This is called mapping out the user flow - what direction will their journey take, and how will they get from A to B?
Let’s think about Emma’s app:
- When signing up, users will first be asked to fill out important information like their favourite genres, artists, venues. This is the beginning of their story, and is what will inspire both their destination and the route they take to get there.
- Users are then presented with a range of ways to discover the artists most suited to them, with different user flows enabling them to discover artists via a range of different journeys. Maybe they’ve filtered by genre, for example, or are browsing what’s popular in their area.
- The end of the story is the discovery, with the user landing on an artist they like and engaging through following their profile, listening to their music, or purchasing a ticket to the show.
It sounds simple because it should be simple; logical sequencing is paramount to an user experience that users continue to enjoy. That’s not to say your digital product can’t be packed full of features and capability - the more unique your experience is, the more likely it is to be remembered - but this should never come at the cost of usability. A complex and confusing experience is a sure fire way to lose users’ attention and never see them again.
Tip #7: Be weary of pacing
Pacing is another essential narrative tool.
Of course, stories develop at their own pace - some are short and concise, while others are slow and deliberate. Have you ever read War and Peace? Gheez.
Choosing the right pace for your user experience is a key part of ensuring you keep users engaged. It requires conscious, informed decisions about informational architecture - put simply, giving the user the right information at the right time.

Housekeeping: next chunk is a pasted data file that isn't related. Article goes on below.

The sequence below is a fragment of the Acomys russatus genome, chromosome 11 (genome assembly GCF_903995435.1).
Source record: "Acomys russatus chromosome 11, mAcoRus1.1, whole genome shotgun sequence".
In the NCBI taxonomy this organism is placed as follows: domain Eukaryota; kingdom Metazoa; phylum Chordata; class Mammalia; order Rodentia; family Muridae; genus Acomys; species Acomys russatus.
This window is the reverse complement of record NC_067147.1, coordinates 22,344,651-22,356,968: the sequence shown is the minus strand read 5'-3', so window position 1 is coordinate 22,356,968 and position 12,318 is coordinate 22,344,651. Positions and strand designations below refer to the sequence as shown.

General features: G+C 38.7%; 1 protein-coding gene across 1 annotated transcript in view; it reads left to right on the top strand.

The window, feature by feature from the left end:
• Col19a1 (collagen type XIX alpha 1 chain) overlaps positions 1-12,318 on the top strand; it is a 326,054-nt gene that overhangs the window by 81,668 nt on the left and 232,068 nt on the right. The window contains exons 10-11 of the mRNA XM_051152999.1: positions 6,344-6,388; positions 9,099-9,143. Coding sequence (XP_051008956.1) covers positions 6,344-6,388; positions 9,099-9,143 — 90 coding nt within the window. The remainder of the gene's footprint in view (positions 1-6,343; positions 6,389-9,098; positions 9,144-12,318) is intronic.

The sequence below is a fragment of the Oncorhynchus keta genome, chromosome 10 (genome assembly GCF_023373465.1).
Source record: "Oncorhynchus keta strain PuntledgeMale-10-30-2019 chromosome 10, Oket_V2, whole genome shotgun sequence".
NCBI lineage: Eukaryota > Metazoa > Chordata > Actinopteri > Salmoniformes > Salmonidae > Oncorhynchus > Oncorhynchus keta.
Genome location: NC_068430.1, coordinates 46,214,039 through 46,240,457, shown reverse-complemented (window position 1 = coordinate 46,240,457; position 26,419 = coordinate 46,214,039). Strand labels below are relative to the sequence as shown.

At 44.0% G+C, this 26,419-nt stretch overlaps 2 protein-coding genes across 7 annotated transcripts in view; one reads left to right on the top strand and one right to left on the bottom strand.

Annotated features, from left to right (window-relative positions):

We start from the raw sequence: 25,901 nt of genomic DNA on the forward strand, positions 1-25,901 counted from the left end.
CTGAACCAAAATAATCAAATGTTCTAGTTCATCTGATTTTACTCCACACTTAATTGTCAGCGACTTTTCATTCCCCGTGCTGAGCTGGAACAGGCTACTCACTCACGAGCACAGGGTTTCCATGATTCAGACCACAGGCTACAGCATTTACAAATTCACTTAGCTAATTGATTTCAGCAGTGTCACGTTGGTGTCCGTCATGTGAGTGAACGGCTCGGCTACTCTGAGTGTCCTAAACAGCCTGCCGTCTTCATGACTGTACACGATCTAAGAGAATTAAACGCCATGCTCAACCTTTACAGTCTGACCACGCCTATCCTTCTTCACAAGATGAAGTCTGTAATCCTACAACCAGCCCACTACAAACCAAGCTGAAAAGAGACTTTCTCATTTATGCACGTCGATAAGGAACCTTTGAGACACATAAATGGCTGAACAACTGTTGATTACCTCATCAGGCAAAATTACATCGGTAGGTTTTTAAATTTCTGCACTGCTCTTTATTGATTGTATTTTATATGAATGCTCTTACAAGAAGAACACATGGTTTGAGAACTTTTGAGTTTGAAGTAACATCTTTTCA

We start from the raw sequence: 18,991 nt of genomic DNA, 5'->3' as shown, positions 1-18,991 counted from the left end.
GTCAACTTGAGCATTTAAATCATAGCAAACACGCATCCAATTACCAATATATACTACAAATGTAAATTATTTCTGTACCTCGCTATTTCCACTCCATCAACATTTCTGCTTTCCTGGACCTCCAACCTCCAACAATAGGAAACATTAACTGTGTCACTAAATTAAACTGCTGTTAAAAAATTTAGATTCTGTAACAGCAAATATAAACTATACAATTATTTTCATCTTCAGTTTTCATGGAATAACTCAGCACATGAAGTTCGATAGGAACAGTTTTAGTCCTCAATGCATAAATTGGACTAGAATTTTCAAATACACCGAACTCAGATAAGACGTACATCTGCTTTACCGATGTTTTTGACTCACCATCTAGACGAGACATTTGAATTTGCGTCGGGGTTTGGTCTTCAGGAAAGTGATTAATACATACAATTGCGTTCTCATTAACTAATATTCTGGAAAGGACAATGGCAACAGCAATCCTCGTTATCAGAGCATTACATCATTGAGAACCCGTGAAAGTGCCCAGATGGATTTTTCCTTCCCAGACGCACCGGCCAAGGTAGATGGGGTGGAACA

Offer your users too little information too slowly and they’ll get frustrated; throw too much information at them too quickly, and they’ll be overwhelmed. The result both times? A poor user experience that drives users away.
Imagine signing up to Emma’s app, for example, only to immediately be drowned in recommendations for every single artist in your area, or every musician related to your genre of your choice. That’s not only impractical; it’s ineffective.
Instead, consider how Emma’s app could be better paced: a value proposition at the top of the page explaining how and why to use the app, and a drip feed of artists, filter options, and features that capture the interest and attention at the right time.
Tip #8: Establish your tone
All good storytellers know the importance of tone.
Tone is not only what ties your pacing and sequencing together, but also what builds the connection with your user. It sets the expectation, evokes the emotion, inspires the action, and gives your product both personality and perspective.
To create a user experience that sticks, this tone should complement your qualitative research - how are you reflecting your audience’s values, attitudes, and beliefs?
Keep in mind that this isn’t just in your language and messaging; your tone is established in every conscious design choice, from the font and colours to images and layout.
For your tone to complement the story you’re telling across your experience, it’s absolutely imperative that it’s cohesive, so ensure you take the time to map out the story you want to tell and experiment with how you achieve it with your digital product.
Testing and feedback are an integral part of this. Don’t just assume you’ve got it right; prove it. From A/B testing to feedback sessions and surveys, experiment with different tones until your user experience tells a story you’re confident truly connects with your user, represents your brand, and achieves your goals.
We get it, you’re busy. Who sits down to read long-form content nowadays anyway? Here are the all-important takeaways:
- A memorable user experience requires you to know your audience inside-out
- Gain a comprehensive understand of your audience through quantitative and qualitative research methods
- Adopt a rage of personalisation methods to build deeper connections with users
- Consider your product’s user flows and how these impact the overall experience
- Pay close attention your informational architecture to avoid frustrating or overwhelming your users
- Ensure every design choice suits the tone of your product’s story
With the near limitless capability of tech evolving day to day, it can be tempting to overload your digital product with feature, after feature, after feature - but this rarely pays dividends. The experience your product provides is just as important as the value it creates, and this requires you to place the user at the very heart of what you do. Take the time to truly understand your audience and create a product that not only meets their needs, but provides an experience they won’t forget - this is the ultimate way to build your digital brand.